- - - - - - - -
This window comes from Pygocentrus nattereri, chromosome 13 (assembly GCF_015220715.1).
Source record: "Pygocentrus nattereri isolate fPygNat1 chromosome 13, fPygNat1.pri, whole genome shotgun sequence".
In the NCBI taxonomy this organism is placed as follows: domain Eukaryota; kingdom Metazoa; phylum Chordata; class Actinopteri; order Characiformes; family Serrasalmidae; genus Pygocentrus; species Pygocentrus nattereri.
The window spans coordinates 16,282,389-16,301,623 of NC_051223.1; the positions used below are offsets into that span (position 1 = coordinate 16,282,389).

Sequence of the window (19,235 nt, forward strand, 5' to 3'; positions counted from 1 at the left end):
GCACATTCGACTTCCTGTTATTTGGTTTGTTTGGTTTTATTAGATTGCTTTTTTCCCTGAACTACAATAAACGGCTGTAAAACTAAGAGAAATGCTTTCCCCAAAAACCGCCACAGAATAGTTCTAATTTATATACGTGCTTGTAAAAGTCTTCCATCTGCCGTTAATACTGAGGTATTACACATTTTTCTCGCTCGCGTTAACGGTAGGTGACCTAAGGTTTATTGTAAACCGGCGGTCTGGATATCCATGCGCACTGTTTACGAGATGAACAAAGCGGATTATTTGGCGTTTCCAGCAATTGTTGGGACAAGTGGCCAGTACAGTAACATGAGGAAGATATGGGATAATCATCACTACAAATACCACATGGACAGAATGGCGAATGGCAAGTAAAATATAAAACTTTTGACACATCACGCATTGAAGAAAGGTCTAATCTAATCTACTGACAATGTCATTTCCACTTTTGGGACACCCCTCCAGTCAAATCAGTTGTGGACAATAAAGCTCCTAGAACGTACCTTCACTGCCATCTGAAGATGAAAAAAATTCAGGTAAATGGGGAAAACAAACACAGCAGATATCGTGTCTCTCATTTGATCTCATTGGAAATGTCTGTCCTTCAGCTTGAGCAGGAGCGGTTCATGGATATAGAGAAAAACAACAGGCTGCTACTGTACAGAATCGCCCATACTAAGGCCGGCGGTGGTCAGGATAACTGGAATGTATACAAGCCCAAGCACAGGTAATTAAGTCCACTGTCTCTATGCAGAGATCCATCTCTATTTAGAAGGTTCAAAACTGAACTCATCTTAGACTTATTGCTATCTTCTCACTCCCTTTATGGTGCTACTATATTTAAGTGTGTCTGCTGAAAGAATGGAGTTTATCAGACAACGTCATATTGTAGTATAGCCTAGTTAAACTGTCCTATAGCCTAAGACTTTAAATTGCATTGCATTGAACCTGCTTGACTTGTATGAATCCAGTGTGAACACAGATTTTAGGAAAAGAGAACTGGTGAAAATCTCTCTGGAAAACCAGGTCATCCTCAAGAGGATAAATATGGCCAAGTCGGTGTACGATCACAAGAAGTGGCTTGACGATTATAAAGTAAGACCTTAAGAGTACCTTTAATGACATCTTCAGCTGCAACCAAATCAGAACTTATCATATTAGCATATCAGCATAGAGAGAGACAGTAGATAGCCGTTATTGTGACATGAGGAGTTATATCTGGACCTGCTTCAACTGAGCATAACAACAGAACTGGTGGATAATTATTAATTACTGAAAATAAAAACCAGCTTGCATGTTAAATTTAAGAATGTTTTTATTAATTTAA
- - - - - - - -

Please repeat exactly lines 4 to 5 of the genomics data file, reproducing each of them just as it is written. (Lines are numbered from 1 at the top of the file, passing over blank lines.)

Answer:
The window spans coordinates 16,282,389-16,301,623 of NC_051223.1; the positions used below are offsets into that span (position 1 = coordinate 16,282,389).

Sequence of the window (19,235 nt, forward strand, 5' to 3'; positions counted from 1 at the left end):